CC BY-NC-ND 4.0 · Ultrasound Int Open 2018; 04(02): E61-E68
DOI: 10.1055/a-0612-7852
Original Article
Eigentümer und Copyright ©Georg Thieme Verlag KG 2018

The Value of an Automated Ultrasound System in the Detection of Synovitis

Ruediger Mueller
1  Division of Rheumatology, Kantonsspital St. Gallen, St. Gallen, Switzerland
2  Munich University Hospital, Division of Rheumatology, Munich, Germany
,
Mathias Grunke
2  Munich University Hospital, Division of Rheumatology, Munich, Germany
,
Jörg Wendler
3  Schwerpunktpraxis Rheumatologie, Rheumatologie, Erlangen, Germany
,
Florian Schuch
4  Schwerpunktpraxis Rheumatologie, Schwerpunktpraxis Rheumatologie, Erlangen, Germany
,
Karina Hofmann-Preiss
5  Institut für bildgebende Diagnostik und Therapie, BDT - MVZ Träger GmbH, Erlangen, Germany
,
Ina Boettger
5  Institut für bildgebende Diagnostik und Therapie, BDT - MVZ Träger GmbH, Erlangen, Germany
,
Rüdiger Jakobs
6  Siemens Healthcare GmbH, Ultrasound, Erlangen, Germany
,
Hendrik Schulze-Koops
2  Munich University Hospital, Division of Rheumatology, Munich, Germany
,
Johannes von Kempis
1  Division of Rheumatology, Kantonsspital St. Gallen, St. Gallen, Switzerland
› Author Affiliations
Further Information

Publication History

received 12 August 2016
revised 15 February 2018

accepted 02 April 2018

Publication Date:
11 July 2018 (online)

Abstract

Background The detection of joint swelling caused by synovitis is important for the diagnosis of inflammatory arthritis. Ultrasound (US) and MRI have proven to be more sensitive and reliable than physical examination, but they are time-consuming and expensive. The automated breast volume scanner was developed to acquire serial B-mode pictures of the female breast and these can be analyzed in all three dimensions.

Objectives To analyze the value of automated B-mode ultrasound employing the ABVS system in detecting synovitis of the finger joints compared to manual ultrasound (mUS) and physical examination, using MRI as the gold standard.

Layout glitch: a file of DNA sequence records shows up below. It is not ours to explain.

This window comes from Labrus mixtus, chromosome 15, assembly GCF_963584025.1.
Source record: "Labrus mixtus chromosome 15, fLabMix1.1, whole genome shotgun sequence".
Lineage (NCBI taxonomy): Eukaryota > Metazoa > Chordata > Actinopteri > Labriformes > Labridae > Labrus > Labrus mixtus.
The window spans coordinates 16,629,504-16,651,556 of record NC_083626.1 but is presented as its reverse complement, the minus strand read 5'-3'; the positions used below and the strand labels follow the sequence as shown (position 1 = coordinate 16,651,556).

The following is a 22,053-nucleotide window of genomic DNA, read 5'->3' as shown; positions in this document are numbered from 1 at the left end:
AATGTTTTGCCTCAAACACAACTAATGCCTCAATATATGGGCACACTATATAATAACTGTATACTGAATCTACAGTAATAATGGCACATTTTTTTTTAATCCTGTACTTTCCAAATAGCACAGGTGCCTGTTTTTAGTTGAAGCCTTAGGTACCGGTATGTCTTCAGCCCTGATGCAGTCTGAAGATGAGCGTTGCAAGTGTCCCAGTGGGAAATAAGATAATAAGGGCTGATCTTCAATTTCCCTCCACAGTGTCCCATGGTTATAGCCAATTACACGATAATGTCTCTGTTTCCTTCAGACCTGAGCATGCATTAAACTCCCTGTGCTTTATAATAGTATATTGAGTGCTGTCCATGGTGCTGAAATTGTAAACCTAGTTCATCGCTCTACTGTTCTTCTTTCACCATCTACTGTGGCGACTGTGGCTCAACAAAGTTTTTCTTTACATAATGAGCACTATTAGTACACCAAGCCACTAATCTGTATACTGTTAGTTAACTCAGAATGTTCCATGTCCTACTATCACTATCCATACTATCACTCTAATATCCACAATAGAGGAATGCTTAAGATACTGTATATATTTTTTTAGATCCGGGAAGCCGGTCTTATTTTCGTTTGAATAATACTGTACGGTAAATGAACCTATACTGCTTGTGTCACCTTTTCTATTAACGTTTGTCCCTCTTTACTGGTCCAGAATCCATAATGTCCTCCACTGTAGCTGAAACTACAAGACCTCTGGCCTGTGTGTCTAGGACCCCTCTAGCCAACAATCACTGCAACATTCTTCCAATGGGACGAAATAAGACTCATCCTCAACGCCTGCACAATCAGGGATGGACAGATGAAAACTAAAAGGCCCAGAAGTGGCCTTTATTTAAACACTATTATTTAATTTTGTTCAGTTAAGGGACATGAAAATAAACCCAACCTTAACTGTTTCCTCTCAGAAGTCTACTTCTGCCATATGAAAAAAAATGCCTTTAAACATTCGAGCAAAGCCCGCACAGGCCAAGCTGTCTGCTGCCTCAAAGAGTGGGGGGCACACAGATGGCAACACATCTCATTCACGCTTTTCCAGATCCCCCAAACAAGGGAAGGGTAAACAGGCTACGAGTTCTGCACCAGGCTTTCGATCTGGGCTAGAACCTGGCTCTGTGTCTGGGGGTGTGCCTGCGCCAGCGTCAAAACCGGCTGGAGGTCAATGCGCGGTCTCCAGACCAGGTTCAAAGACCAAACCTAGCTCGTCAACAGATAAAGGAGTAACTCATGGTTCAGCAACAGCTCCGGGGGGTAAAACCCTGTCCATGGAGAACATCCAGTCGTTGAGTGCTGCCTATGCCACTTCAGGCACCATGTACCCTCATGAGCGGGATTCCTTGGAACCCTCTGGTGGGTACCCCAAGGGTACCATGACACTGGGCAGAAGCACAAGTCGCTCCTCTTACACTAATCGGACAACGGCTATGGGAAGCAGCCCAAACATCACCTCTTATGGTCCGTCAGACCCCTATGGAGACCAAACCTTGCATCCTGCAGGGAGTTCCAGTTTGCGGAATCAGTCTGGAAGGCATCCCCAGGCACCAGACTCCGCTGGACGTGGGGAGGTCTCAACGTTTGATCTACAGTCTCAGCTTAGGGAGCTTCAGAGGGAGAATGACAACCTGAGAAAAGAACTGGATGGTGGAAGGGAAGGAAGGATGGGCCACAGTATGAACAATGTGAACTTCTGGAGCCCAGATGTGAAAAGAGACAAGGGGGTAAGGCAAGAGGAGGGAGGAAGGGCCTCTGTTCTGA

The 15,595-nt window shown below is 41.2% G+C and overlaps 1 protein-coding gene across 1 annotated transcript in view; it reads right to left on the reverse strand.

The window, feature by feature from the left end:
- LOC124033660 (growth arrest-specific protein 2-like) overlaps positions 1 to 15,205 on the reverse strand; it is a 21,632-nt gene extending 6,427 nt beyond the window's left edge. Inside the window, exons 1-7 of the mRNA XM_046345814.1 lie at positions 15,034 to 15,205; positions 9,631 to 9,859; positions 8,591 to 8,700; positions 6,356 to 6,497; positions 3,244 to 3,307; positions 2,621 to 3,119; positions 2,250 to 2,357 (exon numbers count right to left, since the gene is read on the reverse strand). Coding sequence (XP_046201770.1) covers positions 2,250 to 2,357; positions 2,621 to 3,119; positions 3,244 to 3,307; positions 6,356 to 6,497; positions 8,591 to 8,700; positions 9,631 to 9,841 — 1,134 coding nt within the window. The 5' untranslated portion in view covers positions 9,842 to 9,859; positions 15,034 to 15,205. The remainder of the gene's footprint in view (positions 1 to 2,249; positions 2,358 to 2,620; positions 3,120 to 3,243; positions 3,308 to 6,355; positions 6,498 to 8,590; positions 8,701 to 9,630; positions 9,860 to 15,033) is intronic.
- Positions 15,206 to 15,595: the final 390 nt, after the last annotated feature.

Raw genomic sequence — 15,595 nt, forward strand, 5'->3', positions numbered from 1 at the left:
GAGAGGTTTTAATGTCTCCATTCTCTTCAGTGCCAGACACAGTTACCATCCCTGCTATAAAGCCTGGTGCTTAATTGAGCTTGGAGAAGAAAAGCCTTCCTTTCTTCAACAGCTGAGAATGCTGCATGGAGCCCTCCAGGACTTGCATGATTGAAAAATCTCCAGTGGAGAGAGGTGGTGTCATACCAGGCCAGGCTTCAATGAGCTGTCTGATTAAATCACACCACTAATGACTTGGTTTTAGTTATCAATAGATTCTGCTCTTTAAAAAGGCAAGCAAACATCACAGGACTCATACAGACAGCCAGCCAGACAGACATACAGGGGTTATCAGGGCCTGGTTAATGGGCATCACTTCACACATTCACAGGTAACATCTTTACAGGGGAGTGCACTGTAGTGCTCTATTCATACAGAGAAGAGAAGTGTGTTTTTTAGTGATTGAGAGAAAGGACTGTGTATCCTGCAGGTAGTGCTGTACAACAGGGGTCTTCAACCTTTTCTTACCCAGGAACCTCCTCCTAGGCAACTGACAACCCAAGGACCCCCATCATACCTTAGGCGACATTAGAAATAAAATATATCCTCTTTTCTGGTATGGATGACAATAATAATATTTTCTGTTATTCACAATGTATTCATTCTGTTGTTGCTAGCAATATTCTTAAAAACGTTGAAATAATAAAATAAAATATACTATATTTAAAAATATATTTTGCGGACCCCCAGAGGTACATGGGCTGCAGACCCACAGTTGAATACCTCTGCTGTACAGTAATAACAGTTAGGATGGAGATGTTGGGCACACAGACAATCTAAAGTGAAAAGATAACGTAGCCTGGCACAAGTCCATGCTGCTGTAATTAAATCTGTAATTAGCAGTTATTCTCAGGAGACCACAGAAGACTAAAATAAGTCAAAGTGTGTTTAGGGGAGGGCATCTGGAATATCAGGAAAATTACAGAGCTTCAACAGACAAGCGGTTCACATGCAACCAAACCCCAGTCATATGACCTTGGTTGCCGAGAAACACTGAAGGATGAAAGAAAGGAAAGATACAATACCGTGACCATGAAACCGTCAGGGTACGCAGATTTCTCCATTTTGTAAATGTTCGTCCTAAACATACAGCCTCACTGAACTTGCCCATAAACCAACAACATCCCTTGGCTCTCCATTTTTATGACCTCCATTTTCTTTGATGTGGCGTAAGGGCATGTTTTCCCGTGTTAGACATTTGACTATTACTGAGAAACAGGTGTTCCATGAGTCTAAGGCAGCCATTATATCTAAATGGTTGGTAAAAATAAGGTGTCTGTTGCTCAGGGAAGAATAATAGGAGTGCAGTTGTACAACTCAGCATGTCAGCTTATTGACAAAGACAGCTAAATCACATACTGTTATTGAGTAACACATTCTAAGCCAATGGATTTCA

Methods 19 consecutive patients suffering from active rheumatoid (n=15) or psoriatic (n=4) arthritis were included. Automated and mUS were conducted with a linear array (ACUSON S2000™, 11 MHz). Multiplanar reconstruction enabled examination of the images for the presence of synovitis.

Results 90% of the hand joints were assessable by automated ultrasound. Automated US detected 12.0, mUS 14.2, MRI 13.4, and clinical examination 4.1 positive joints – i. e. joints with synovitis - on average per patient. The inter-observer reliability of both assessors for automated and mUS, MRI, and physical examination, was 66.9%, 72.7%, 95.1%, and 88.9%, respectively. 84.3% of the joints classified as positive on MRI were confirmed by automated ultrasound, 85.5% on mUS, and 36.0 on physical examination. This translated into a sensitivity of 83.5%, 85.5%, and 36.0% for the three methods, respectively. Conclusion: Automated ultrasound is a promising ultrasound method for assessing small joints in patients with inflammatory arthritis.

Supporting Information